As a whole — especially these top 10 — offer everything you could want in a receiver: size, speed, quickness, route running, the ability to win contested catches and plenty of productivity.

You've got your guys in Jeudy, Lamb, Mims and Ruggs III who make plays all over the field and could very well cement themselves as their new team's top receiver in a short matter of time. Aiyuk, Jefferson, Hill and Reagor are unique both before and after the catch and offer plenty of playmaking ability.

Higgins and Gandy-Golden are a couple of big, lengthy receivers who are contested-catch mavens. If not for a lack of elite athleticism, Higgins would likely be an unanimous top-five receiver, while Gandy-Golden reminds me a good deal of Denver Broncos Pro Bowl receiver Courtland Sutton when he was coming out.


  1. Hunter Bryant, Washington
  2. Harrison Bryant, Florida Atlantic
  3. Adam Trautman, Dayton
  4. Brycen Hopkins, Purdue
  5. Cole Kmet, Notre Dame
  6. Albert Okwuegbunam, Missouri
  7. Devin Asiasi, UCLA
  8. Thaddeus Moss, LSU
  9. Josiah Deguara, Cincinnati
  10. C.J. O'Grady, Arkansas

This isn't the flashiest year for tight ends, but it is not lacking playmakers. There are players who can stretch the field, like both Bryants and Trautman at the top of the list, while Kmet and Moss are among the best blocking tight ends in this group.

Regardless, the group offers versatility as pass catchers and capable blockers while also being able to line up inline, off the line, in the slot and out wide.


  1. Tristan Wirfs, Iowa
  2. Jedrick Wills Jr., Alabama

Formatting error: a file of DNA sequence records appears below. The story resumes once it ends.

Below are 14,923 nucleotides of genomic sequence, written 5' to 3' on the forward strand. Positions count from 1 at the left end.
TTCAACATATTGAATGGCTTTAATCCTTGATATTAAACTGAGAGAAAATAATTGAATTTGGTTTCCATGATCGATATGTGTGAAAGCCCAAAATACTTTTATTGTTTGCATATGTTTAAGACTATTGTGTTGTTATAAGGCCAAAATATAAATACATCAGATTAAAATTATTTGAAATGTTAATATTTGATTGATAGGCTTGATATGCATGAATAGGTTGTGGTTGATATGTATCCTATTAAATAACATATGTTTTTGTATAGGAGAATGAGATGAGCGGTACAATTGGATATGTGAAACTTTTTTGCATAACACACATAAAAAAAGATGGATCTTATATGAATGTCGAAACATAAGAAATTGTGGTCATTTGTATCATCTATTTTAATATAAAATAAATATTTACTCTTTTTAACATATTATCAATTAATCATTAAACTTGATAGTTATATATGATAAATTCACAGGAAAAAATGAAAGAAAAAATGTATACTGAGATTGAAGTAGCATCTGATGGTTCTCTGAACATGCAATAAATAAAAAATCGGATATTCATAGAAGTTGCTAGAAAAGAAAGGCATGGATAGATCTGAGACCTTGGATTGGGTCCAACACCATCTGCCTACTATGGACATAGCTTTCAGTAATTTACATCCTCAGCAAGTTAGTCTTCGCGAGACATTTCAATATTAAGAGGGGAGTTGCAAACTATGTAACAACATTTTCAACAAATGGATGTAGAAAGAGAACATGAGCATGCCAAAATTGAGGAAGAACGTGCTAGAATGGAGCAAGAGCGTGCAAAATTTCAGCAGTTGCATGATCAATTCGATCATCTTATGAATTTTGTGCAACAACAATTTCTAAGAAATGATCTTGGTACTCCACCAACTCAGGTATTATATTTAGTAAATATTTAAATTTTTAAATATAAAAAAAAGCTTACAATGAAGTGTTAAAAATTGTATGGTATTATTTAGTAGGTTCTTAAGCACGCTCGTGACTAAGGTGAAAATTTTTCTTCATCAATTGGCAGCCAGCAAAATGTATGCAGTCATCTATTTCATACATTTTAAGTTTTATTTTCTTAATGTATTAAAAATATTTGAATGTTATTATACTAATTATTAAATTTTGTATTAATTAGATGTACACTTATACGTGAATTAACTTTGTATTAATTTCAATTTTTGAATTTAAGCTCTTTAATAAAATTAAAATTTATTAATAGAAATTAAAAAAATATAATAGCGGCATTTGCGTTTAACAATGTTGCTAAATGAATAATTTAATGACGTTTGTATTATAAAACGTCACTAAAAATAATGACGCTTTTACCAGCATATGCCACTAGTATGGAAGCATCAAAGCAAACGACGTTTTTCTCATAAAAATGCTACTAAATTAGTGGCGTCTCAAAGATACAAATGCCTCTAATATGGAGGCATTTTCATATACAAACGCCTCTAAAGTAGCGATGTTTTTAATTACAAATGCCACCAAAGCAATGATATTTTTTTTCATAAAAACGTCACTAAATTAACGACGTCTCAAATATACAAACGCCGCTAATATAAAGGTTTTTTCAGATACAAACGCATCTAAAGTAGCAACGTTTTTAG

3. Josh Jones, Houston
  4. Andrew Thomas, Georgia
  5. Mekhi Becton, Louisville
  6. Austin Jackson, USC
  7. Robert Hunt, UL-Lafayette
  8. Hakeem Adeniji, Kansas
  9. Prince Tega Wanogho, Auburn
  10. Lucas Niang, TCU

Whether you consider them developmental, or players who can hit the ground running, this is an impressive group of tackles this year; arguably the deepest I've seen in some time.

Overall, this group of 10 put on a show at the Scouting Combine, showing that big fellas can move unnaturally well for their size. In a modern NFL game in which offenses are spreading out more and more, it's critical to have blockers that can get out and move.

We could see about five or six tackles taken in the first round, and I would be surprised to see most or all of these 10 guys off the board by the time Round 3 is up.


  1. Tyler Biadasz, Wisconsin
  2. Jonah Jackson, Ohio State
  3. Kevin Dotson, UL-Lafayette
  4. Ben Bredeson, Michigan
  5. Cesar Ruiz, Michigan
  6. Nick Harris, Washington
  7. Matt Hennessy, Temple
  8. Lloyd Cushenberry III, LSU
  9. Darryl Williams, Mississippi State
  10. Damien Lewis, LSU

This is a nasty group of interior linemen this year that has mauling the defender in mind, trying to pancake them whenever possible.

While many of these guys can get out and move on pull blocks or lead block on screens, they all have the strength to impose their will on the man across from them. That's no surprise considering four of the top five are from the Big Ten Conference, is it?


  1. Chase Young, Ohio State
  2. K'Lavon Chaisson, LSU
  3. Julian Okwara, Notre Dame
  4. Yetur Gross-Matos, Penn State
  5. Terrell Lewis, Alabama
  6. Josh Uche, Michigan
  7. A.J. Epenesa, Iowa
  8. Kenny Willekes, Michigan State
  9. Anfernee Jennings, Alabama
  10. Bradlee Anae, Utah

"The Predator," Chase Young, is the unanimous top edge defender in this class, and many people's top non-quarterback in the whole draft. While he's in his own zip code when it comes to the top of this class, there is plenty to offer from the others whether you're looking for pure pass rushers, or edge-setters who can play the run.

For the most part, Chaisson, Okwara, Gross-Matos, Lewis and Uche all offer the weak-side, lengthy, bendy pass-rushing abilities. They may start out as designated pass-rushers when they hit the NFL, but becoming full-time, three-down players should be attainable for all.

Epenesa, Willekes, Jennings, Anae all offer a bit of pass-rush help, but can also help right away against the run, and could be versatile pieces to use for defenses that operate primarily out of a four-man front.